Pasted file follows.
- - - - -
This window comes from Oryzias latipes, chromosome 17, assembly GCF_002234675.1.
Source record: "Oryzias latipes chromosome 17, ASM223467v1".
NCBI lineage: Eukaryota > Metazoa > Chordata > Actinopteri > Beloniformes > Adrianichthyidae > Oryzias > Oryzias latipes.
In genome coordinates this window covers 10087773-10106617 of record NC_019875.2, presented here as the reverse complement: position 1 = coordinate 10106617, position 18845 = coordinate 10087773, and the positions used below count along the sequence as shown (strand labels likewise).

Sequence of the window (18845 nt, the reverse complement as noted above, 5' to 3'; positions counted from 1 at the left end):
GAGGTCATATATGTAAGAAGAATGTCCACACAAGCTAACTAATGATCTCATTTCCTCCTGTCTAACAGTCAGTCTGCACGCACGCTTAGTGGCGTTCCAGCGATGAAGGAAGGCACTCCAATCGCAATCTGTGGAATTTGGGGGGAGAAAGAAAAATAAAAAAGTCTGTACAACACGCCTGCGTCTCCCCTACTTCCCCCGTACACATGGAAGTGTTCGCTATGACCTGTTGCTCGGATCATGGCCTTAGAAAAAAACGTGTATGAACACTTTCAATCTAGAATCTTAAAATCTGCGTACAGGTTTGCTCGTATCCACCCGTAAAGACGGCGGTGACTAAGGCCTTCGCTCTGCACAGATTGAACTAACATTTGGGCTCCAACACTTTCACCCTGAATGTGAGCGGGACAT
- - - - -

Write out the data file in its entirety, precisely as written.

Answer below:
This window comes from Oryzias latipes, chromosome 17, assembly GCF_002234675.1.
Source record: "Oryzias latipes chromosome 17, ASM223467v1".
NCBI lineage: Eukaryota > Metazoa > Chordata > Actinopteri > Beloniformes > Adrianichthyidae > Oryzias > Oryzias latipes.
In genome coordinates this window covers 10087773-10106617 of record NC_019875.2, presented here as the reverse complement: position 1 = coordinate 10106617, position 18845 = coordinate 10087773, and the positions used below count along the sequence as shown (strand labels likewise).

Sequence of the window (18845 nt, the reverse complement as noted above, 5' to 3'; positions counted from 1 at the left end):
GAGGTCATATATGTAAGAAGAATGTCCACACAAGCTAACTAATGATCTCATTTCCTCCTGTCTAACAGTCAGTCTGCACGCACGCTTAGTGGCGTTCCAGCGATGAAGGAAGGCACTCCAATCGCAATCTGTGGAATTTGGGGGGAGAAAGAAAAATAAAAAAGTCTGTACAACACGCCTGCGTCTCCCCTACTTCCCCCGTACACATGGAAGTGTTCGCTATGACCTGTTGCTCGGATCATGGCCTTAGAAAAAAACGTGTATGAACACTTTCAATCTAGAATCTTAAAATCTGCGTACAGGTTTGCTCGTATCCACCCGTAAAGACGGCGGTGACTAAGGCCTTCGCTCTGCACAGATTGAACTAACATTTGGGCTCCAACACTTTCACCCTGAATGTGAGCGGGACAT